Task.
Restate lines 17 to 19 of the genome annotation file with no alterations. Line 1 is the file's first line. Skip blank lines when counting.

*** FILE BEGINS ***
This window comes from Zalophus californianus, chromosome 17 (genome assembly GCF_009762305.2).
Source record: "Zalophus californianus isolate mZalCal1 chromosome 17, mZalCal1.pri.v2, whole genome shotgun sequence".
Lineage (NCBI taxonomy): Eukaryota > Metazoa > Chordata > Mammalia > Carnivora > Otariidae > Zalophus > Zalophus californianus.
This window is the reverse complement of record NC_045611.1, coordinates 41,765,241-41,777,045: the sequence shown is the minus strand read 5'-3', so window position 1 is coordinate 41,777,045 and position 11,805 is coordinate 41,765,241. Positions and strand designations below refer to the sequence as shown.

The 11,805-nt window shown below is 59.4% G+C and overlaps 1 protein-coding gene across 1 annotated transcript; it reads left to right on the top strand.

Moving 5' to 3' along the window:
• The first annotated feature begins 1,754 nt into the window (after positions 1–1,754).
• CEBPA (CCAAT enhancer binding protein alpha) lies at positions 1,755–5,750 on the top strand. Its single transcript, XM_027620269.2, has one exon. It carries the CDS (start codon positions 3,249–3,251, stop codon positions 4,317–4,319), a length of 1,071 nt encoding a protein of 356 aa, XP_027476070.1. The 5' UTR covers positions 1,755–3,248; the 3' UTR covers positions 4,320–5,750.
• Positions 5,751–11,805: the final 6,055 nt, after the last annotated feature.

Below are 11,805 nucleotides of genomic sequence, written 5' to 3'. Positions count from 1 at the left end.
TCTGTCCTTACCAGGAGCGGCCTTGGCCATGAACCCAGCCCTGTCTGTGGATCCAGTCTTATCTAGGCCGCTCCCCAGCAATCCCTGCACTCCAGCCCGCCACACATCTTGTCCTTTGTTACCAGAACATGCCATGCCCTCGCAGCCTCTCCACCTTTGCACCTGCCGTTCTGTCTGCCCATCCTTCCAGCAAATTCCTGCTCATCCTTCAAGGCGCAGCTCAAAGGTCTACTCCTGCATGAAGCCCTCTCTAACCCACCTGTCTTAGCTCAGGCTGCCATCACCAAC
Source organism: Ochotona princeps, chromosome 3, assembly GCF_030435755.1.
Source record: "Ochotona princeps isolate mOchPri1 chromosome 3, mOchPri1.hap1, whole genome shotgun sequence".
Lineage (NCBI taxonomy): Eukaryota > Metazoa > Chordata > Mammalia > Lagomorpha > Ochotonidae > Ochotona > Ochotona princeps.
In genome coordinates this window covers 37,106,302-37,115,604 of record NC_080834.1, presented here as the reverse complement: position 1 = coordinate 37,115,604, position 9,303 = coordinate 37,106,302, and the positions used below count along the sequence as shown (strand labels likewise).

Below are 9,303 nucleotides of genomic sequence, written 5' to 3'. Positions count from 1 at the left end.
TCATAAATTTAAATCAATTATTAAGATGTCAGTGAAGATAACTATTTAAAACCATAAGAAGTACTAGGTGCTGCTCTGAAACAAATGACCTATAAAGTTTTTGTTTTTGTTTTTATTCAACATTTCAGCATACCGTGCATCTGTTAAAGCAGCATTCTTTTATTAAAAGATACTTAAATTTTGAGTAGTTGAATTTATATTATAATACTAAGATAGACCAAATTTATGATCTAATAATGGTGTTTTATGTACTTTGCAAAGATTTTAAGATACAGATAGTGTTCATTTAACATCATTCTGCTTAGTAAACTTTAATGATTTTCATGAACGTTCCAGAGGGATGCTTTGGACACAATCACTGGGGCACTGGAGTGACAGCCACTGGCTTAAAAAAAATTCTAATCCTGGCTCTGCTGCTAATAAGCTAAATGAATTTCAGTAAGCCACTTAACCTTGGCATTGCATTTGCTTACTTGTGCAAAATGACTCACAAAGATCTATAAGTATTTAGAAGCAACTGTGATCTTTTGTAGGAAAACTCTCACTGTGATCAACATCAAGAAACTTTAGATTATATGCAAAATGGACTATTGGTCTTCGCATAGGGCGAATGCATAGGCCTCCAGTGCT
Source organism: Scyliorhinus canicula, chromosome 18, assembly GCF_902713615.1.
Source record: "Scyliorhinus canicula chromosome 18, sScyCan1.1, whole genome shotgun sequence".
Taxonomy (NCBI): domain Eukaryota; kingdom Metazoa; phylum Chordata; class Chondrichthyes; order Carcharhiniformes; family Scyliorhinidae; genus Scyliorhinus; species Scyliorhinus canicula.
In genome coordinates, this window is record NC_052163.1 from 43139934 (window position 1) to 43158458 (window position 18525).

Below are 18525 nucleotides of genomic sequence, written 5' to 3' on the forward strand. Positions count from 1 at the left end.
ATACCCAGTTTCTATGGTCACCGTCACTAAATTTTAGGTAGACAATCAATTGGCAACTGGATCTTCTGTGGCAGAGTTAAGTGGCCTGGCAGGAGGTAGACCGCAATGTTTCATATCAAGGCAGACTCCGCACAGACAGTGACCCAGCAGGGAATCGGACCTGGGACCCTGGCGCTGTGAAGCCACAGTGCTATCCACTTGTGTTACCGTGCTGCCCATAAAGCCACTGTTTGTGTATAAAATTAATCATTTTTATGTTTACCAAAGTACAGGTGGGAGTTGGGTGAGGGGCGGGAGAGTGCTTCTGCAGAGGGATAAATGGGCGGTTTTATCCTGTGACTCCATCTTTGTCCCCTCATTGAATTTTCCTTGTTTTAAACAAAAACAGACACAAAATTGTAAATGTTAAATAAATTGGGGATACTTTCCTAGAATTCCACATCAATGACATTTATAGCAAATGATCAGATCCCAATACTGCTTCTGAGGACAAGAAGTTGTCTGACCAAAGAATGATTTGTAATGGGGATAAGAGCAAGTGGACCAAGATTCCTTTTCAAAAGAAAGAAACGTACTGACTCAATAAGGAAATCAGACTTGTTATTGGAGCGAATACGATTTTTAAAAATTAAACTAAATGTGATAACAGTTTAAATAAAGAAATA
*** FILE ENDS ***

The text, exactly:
TCATAAATTTAAATCAATTATTAAGATGTCAGTGAAGATAACTATTTAAAACCATAAGAAGTACTAGGTGCTGCTCTGAAACAAATGACCTATAAAGTTTTTGTTTTTGTTTTTATTCAACATTTCAGCATACCGTGCATCTGTTAAAGCAGCATTCTTTTATTAAAAGATACTTAAATTTTGAGTAGTTGAATTTATATTATAATACTAAGATAGACCAAATTTATGATCTAATAATGGTGTTTTATGTACTTTGCAAAGATTTTAAGATACAGATAGTGTTCATTTAACATCATTCTGCTTAGTAAACTTTAATGATTTTCATGAACGTTCCAGAGGGATGCTTTGGACACAATCACTGGGGCACTGGAGTGACAGCCACTGGCTTAAAAAAAATTCTAATCCTGGCTCTGCTGCTAATAAGCTAAATGAATTTCAGTAAGCCACTTAACCTTGGCATTGCATTTGCTTACTTGTGCAAAATGACTCACAAAGATCTATAAGTATTTAGAAGCAACTGTGATCTTTTGTAGGAAAACTCTCACTGTGATCAACATCAAGAAACTTTAGATTATATGCAAAATGGACTATTGGTCTTCGCATAGGGCGAATGCATAGGCCTCCAGTGCT
Source organism: Scyliorhinus canicula, chromosome 18, assembly GCF_902713615.1.
Source record: "Scyliorhinus canicula chromosome 18, sScyCan1.1, whole genome shotgun sequence".